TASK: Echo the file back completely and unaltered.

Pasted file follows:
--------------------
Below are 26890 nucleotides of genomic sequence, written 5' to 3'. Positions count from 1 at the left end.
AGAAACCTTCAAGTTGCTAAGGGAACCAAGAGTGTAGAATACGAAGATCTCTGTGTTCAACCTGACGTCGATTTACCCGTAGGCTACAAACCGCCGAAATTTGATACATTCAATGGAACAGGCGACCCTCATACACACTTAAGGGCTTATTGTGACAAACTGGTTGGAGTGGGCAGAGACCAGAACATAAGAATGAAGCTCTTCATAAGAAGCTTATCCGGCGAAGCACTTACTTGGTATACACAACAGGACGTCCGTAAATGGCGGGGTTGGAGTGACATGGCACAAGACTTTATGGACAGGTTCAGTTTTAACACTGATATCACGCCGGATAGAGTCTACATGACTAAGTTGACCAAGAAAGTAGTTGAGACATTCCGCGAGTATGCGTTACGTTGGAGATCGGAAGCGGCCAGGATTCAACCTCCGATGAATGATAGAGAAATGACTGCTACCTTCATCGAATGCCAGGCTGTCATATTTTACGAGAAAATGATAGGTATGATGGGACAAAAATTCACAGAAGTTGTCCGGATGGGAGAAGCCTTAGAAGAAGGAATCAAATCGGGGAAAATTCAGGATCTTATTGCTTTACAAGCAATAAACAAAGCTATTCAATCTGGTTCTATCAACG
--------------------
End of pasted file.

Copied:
Below are 26890 nucleotides of genomic sequence, written 5' to 3'. Positions count from 1 at the left end.
AGAAACCTTCAAGTTGCTAAGGGAACCAAGAGTGTAGAATACGAAGATCTCTGTGTTCAACCTGACGTCGATTTACCCGTAGGCTACAAACCGCCGAAATTTGATACATTCAATGGAACAGGCGACCCTCATACACACTTAAGGGCTTATTGTGACAAACTGGTTGGAGTGGGCAGAGACCAGAACATAAGAATGAAGCTCTTCATAAGAAGCTTATCCGGCGAAGCACTTACTTGGTATACACAACAGGACGTCCGTAAATGGCGGGGTTGGAGTGACATGGCACAAGACTTTATGGACAGGTTCAGTTTTAACACTGATATCACGCCGGATAGAGTCTACATGACTAAGTTGACCAAGAAAGTAGTTGAGACATTCCGCGAGTATGCGTTACGTTGGAGATCGGAAGCGGCCAGGATTCAACCTCCGATGAATGATAGAGAAATGACTGCTACCTTCATCGAATGCCAGGCTGTCATATTTTACGAGAAAATGATAGGTATGATGGGACAAAAATTCACAGAAGTTGTCCGGATGGGAGAAGCCTTAGAAGAAGGAATCAAATCGGGGAAAATTCAGGATCTTATTGCTTTACAAGCAATAAACAAAGCTATTCAATCTGGTTCTATCAACG